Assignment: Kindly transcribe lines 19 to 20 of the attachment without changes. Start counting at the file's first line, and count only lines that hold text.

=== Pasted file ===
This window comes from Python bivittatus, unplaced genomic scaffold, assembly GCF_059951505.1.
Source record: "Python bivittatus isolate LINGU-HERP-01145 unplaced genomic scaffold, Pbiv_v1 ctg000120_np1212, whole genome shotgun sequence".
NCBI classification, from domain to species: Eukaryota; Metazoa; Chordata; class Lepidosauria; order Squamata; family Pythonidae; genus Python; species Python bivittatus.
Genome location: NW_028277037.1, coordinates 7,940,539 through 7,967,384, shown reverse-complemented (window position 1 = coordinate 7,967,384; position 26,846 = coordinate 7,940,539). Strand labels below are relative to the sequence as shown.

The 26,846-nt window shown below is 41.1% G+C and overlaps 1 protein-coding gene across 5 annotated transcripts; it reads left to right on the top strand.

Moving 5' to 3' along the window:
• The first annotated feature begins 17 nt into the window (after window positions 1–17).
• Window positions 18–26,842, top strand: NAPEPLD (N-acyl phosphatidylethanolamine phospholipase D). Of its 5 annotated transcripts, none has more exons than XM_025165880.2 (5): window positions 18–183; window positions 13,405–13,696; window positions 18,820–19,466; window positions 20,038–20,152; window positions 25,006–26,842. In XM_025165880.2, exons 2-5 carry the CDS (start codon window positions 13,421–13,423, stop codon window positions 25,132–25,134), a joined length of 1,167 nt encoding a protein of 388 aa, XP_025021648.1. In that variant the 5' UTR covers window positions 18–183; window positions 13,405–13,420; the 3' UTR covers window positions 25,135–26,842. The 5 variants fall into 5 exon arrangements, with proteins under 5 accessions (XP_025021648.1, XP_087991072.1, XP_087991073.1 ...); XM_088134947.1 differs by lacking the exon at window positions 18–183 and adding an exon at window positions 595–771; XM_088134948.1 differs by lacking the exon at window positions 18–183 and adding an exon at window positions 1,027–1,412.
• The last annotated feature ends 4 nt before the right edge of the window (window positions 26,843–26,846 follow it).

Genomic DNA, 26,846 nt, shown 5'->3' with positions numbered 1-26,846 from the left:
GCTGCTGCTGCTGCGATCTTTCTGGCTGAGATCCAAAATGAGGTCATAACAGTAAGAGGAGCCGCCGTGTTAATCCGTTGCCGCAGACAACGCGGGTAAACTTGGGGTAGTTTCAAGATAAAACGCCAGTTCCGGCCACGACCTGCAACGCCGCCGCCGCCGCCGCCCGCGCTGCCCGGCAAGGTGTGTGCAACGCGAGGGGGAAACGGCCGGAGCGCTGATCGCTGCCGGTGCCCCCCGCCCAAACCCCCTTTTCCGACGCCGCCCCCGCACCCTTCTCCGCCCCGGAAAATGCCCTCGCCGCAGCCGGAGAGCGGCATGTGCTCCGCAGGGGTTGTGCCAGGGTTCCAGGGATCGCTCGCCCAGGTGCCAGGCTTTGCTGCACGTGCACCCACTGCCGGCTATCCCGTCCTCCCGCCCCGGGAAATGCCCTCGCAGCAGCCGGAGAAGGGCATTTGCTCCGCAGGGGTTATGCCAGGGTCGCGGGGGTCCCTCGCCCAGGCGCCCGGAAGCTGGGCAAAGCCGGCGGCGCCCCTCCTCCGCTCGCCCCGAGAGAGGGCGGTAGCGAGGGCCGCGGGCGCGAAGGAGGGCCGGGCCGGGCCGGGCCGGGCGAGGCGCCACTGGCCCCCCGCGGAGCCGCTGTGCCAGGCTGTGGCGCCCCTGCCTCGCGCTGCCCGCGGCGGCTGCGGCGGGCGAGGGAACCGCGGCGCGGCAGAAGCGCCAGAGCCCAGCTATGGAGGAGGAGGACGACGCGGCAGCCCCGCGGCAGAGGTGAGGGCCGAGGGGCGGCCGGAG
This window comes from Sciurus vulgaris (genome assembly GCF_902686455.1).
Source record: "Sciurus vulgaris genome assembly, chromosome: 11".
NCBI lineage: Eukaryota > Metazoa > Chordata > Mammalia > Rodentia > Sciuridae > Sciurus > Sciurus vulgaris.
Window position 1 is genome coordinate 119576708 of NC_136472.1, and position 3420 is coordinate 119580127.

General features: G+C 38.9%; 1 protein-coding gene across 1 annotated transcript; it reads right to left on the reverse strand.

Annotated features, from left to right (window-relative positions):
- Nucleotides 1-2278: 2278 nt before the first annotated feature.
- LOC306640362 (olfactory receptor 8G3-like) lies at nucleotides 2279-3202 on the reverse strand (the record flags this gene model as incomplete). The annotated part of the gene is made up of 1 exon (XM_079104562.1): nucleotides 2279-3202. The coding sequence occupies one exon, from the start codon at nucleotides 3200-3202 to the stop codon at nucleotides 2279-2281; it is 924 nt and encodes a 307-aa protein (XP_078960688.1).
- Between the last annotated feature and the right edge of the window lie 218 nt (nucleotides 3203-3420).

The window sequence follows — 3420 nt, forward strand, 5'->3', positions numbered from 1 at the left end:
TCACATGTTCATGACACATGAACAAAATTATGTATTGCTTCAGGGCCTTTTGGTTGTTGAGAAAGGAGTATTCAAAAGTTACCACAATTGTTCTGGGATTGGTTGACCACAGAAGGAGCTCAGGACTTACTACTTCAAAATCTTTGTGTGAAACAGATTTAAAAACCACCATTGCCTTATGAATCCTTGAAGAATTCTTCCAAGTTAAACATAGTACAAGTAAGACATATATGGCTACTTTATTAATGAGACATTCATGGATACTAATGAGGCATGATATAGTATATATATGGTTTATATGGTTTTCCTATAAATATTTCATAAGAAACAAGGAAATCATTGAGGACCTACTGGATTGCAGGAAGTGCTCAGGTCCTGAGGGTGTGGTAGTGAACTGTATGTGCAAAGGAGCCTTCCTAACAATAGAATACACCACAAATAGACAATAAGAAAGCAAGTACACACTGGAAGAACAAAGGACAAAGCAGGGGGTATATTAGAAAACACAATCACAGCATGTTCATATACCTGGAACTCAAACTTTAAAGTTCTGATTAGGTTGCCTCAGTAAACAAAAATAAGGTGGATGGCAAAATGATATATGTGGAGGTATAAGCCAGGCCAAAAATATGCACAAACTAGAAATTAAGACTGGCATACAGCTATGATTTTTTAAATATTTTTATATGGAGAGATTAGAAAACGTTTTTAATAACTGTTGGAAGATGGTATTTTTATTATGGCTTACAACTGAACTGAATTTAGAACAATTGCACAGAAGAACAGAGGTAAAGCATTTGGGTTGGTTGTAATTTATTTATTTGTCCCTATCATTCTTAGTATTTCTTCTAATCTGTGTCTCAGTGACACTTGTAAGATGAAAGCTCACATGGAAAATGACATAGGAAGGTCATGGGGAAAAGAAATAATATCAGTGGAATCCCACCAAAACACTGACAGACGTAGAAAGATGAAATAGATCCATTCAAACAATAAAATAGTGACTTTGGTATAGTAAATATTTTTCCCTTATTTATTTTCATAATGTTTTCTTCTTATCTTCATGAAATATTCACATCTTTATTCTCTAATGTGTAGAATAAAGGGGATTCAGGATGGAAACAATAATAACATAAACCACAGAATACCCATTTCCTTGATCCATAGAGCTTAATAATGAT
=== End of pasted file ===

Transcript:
- LOC306640362 (olfactory receptor 8G3-like) lies at nucleotides 2279-3202 on the reverse strand (the record flags this gene model as incomplete). The annotated part of the gene is made up of 1 exon (XM_079104562.1): nucleotides 2279-3202. The coding sequence occupies one exon, from the start codon at nucleotides 3200-3202 to the stop codon at nucleotides 2279-2281; it is 924 nt and encodes a 307-aa protein (XP_078960688.1).
- Between the last annotated feature and the right edge of the window lie 218 nt (nucleotides 3203-3420).